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The Dial

The voice of the student body

The Dial

The voice of the student body

The Dial

Are You Guys Twins?: A Personal Essay About Growing Up As A Twin

My+twin%2C+Giulia%2C+and+I+pose+for+a+photo+on+a+family+vacation+in+Italy+of+August+2011.+We+are+super+close+and+enjoy+all+kinds+of+family+vacations+together%2C+especially+beach+ones.+
Credit: Alessia Sorvillo
My twin, Giulia, and I pose for a photo on a family vacation in Italy of August 2011. We are super close and enjoy all kinds of family vacations together, especially beach ones.

“Are you guys twins?”

That question has followed my identical twin and I our whole lives. It has followed us so much that it has become predictable. We can tell by the stare or the look on a person’s face, just what is about to come out of the mouths of those who are brave enough to ask. Those who ask have a look of relief when we answer “yes” in sync, followed by an immediate stare at each other, as we had just answered at the same time, feeding into the stereotypical twins. 

Growing up, everywhere we went, we just couldn’t seem to get away from it. “You’re so lucky” they would say, “What’s it like being a twin?” Every time I would state the same response to these questions: “It’s really just like having a regular sibling,” but what I realized as I got older was just how wrong I was. 

When we were young, we would often complain to our mom about how “Are you guys twins?” was the most annoying thing a person could ask. If everyone had trouble telling us apart, then wasn’t it obvious we were twins? Going out in public together to places such as the grocery store, we knew the long-awaited question we would get asked, and dreaded the small talk with random strangers who would try to relate to us being twins by saying things like: “My sister’s best friend is a twin”. 

Being a twin is strange. I’ll admit, it’s quite odd when many have trouble telling you apart and you’re constantly told how identical you look to a person, but yet when you look in the mirror, you can’t see it. I’ve spent too much time looking at photos of my twin and I, thinking, “Do we really look that identical?”, but every time I fail to see what people were talking about because, to me, we don’t look alike. This is especially confusing when people close to us don’t think twice about which twin they are talking to, but others have trouble telling the difference.  

I never understood people’s fascination with twins because, in my eyes, it was simple: I just happened to be born on the same day as my sister, we shared a birthday every year, and we shared 99.9% of our DNA. That was my normal. 

“Gita ” was a word part of our own language. When we were little we made up a language that only we could understand. My mom often recalls how we talked in it frequently, always knowing what each other was saying, despite it not being a real language and it sounding like little kid gibberish.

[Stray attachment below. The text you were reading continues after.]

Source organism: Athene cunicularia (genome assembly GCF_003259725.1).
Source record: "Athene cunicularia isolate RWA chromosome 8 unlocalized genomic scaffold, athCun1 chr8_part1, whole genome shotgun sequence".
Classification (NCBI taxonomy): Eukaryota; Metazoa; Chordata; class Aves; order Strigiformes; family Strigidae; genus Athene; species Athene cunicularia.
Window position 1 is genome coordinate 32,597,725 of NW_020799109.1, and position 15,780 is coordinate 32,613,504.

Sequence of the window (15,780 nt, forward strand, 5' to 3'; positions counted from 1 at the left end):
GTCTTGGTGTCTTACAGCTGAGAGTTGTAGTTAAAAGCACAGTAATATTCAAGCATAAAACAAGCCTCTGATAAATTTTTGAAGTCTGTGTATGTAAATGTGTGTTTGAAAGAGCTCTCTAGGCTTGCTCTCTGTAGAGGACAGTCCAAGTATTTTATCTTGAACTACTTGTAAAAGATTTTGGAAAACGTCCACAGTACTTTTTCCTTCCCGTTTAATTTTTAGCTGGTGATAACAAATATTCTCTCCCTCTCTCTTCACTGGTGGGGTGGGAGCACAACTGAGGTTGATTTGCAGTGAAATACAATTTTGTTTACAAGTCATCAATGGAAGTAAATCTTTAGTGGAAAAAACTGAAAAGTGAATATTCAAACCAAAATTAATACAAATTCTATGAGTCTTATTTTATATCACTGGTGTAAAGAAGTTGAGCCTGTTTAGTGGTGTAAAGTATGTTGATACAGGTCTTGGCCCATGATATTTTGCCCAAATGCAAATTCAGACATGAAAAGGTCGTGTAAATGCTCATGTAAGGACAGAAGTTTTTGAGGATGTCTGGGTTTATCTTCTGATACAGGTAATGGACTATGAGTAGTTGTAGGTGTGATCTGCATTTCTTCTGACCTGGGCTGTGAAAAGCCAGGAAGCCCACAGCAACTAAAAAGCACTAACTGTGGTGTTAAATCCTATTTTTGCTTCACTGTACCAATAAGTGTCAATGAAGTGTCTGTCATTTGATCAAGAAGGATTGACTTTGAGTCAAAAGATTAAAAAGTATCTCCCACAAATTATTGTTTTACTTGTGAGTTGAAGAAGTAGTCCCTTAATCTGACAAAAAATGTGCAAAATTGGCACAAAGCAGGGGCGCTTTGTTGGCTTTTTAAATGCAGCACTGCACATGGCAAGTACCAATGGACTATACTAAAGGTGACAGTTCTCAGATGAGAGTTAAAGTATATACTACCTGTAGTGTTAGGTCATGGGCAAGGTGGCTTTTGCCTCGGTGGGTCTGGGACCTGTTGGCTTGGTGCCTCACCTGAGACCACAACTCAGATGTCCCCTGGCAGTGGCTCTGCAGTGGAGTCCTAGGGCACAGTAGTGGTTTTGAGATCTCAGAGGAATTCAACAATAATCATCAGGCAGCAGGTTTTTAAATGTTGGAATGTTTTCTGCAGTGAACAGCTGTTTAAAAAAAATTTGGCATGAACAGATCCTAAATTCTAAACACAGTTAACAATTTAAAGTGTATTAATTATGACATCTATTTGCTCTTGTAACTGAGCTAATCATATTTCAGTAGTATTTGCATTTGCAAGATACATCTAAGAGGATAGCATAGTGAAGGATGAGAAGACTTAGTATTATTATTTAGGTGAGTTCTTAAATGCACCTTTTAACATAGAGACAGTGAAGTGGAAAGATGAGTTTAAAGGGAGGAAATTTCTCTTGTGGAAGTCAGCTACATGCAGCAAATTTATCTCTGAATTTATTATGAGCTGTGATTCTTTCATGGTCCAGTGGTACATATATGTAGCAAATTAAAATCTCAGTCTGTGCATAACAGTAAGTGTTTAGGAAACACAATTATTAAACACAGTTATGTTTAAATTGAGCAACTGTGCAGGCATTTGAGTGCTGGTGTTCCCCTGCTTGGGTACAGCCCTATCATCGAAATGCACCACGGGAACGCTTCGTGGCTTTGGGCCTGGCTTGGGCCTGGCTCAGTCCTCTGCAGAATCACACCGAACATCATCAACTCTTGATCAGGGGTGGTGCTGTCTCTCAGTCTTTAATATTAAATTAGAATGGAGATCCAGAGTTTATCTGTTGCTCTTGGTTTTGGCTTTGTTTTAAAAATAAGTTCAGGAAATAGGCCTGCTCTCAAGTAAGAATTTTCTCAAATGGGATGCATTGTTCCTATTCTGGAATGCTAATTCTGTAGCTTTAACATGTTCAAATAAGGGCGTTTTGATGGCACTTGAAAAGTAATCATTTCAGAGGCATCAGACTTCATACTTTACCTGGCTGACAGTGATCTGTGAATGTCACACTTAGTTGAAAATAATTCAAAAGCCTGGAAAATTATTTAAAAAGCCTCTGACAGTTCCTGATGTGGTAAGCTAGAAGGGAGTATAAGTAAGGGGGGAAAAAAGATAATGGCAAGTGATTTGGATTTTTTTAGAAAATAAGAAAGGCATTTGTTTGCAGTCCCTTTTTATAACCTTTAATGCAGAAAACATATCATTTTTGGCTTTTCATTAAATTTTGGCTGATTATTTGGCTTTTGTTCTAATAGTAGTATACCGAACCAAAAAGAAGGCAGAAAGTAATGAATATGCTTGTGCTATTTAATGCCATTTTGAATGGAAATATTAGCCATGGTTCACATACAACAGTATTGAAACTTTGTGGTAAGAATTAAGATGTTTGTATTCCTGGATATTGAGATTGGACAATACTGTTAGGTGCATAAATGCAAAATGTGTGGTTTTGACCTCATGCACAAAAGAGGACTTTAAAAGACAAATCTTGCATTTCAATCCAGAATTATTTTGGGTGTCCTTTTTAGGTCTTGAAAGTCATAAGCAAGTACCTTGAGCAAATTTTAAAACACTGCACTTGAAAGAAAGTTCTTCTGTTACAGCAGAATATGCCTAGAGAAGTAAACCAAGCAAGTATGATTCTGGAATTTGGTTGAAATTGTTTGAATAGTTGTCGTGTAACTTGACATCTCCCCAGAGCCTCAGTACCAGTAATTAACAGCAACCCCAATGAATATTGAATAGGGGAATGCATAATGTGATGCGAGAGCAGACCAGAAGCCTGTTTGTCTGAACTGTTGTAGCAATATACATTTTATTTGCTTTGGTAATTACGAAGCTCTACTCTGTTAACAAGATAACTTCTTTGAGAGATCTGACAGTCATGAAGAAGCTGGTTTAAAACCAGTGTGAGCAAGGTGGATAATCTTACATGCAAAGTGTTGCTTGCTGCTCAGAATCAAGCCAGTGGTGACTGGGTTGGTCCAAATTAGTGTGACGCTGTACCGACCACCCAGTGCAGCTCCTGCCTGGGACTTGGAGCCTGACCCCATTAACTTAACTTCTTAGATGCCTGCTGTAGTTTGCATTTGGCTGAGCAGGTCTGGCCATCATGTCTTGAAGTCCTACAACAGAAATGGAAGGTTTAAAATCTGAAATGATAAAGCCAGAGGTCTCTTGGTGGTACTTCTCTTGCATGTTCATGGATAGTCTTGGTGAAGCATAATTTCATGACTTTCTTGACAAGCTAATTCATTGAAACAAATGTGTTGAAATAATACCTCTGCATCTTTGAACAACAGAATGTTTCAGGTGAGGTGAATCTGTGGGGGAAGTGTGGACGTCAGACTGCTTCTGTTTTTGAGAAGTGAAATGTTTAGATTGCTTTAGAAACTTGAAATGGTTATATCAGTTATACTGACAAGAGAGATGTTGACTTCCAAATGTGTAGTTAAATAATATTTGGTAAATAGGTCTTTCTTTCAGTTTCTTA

Being a twin has had its ups and downs, and although seemingly frustrating to always be referred to as “the twins”, I grew to love it, despite not always feeling that way. 

There were many times when after I corrected people for referring to me by the wrong name, I wanted to burst out with frustration at their response, “Whatever, you’re the same person.” I immediately got defensive, finding ways to argue or demonstrate just how different we were. Were people dumb? How could they fail to understand that we are two different people, with two different brains, with our own thoughts and feelings? It felt like no one even tried to get to know us separately, but just regarded us as one. Whenever she did something or said something, that was automatically also me. 

“Twin” became a permanent tattoo that everyone could see. “Twin” became my new name. “Twin” was me. 

Although I’ve often argued that it’s like having a regular sibling and not as cool as everyone thinks, I was wrong because being a twin is having a BIBF (built-in best friend). Being a twin is having the ability to understand your twin like no other and looking at your twin and knowing exactly how they are feeling, not because of the stereotypical twin telepathy, but because you have spent so much time together. Being a twin is always having someone to talk to. Being a twin is like having an eternal sleepover. 

As I got older, when people asked me “Are you guys twins?”, I no longer dreaded the question but looked forward to it as a great way to meet new people. “Are you guys twins?” became our conversation starter. It became the reason why we had formed so many new friendships.

Last summer we worked together at a summer camp with 500 staff members, yet we were the only twins working together there. People quickly started calling us “the twins”, and this time I wasn’t annoyed, instead I was appreciative. “Are you twins?” was our new icebreaker in an environment filled with all new people. It was the reason we had made so many friends that made last summer the best one thus far. 

As we are growing closer to big changes in our lives such as college, we are often questioned if we will go to the same college. Our answer would be that if it happens, it happens. We would be happy to go together but also separately, and I think this shows how we have grown to be okay with our connected identities, but also enjoy aspects of our individualities. 

So what I can say is that although there were times I was frustrated with being a twin when people failed to see my individuality, I’ve often thought about what it would be like if I were never born a twin. Still, I’m always left with the same conclusion: without my twin, who would I have to finish my sentences?

 
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